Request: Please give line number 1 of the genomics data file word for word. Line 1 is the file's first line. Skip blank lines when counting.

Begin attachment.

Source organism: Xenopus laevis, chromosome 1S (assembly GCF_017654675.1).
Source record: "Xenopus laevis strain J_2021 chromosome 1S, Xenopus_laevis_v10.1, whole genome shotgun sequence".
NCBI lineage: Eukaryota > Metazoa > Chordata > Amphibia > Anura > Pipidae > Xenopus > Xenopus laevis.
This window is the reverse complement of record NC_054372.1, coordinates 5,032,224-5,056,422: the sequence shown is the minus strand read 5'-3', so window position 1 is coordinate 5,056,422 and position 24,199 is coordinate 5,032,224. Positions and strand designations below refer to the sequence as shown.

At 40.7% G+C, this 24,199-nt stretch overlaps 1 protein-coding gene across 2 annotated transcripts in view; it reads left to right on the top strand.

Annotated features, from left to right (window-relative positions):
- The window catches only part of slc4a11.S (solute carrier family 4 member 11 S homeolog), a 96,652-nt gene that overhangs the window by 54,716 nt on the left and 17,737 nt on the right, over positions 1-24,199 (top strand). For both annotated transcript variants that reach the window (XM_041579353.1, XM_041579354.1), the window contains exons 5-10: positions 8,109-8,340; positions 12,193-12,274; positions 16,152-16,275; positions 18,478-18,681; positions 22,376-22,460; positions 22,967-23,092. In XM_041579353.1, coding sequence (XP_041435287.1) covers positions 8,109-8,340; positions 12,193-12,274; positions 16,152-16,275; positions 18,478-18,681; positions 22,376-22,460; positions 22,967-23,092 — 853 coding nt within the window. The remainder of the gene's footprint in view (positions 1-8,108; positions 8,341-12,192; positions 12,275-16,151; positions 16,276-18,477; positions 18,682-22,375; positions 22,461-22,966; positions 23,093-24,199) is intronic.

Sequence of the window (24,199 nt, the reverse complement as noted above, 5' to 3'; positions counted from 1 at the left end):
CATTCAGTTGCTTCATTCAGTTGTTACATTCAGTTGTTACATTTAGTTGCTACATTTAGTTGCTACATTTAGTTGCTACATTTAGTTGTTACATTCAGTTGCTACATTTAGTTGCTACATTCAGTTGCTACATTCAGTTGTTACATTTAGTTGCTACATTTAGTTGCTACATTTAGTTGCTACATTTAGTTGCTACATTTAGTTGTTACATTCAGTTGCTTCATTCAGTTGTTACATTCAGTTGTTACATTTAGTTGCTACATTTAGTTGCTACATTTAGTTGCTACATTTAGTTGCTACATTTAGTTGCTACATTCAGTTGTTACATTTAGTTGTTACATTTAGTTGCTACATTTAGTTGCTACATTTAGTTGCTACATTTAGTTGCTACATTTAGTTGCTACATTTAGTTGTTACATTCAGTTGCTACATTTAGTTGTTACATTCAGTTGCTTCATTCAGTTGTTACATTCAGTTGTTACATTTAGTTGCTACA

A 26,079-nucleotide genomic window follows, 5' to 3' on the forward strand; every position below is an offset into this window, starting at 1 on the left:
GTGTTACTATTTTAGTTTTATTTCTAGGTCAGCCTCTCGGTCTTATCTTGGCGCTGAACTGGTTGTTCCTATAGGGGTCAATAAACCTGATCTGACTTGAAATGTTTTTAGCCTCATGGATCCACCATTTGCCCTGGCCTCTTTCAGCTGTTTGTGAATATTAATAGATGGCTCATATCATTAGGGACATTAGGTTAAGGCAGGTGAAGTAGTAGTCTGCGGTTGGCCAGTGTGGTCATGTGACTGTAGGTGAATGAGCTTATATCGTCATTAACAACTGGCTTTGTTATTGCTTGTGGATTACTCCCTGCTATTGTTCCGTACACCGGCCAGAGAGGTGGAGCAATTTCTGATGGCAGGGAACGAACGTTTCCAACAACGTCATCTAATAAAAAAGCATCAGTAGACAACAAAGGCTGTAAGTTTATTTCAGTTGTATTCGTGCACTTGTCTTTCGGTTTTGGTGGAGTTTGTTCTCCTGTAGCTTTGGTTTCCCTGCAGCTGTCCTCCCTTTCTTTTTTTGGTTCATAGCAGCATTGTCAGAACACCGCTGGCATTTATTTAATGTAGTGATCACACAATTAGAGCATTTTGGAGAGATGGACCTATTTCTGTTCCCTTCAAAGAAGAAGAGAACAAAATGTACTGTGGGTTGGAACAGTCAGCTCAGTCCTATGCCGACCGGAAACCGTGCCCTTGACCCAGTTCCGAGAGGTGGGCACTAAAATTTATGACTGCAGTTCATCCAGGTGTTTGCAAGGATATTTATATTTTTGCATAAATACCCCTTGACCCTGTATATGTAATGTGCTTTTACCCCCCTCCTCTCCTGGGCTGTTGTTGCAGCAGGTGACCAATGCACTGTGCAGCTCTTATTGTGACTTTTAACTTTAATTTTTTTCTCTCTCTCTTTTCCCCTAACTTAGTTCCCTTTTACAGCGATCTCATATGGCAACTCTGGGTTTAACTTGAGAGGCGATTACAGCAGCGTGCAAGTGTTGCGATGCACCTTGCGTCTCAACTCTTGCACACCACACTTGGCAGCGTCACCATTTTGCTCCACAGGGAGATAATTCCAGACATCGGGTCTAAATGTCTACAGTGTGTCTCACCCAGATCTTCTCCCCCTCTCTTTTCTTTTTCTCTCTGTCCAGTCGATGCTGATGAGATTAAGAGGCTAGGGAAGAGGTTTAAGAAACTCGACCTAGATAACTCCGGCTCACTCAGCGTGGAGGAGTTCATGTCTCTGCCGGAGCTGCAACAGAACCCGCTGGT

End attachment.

Source organism: Xenopus laevis, chromosome 1S (assembly GCF_017654675.1).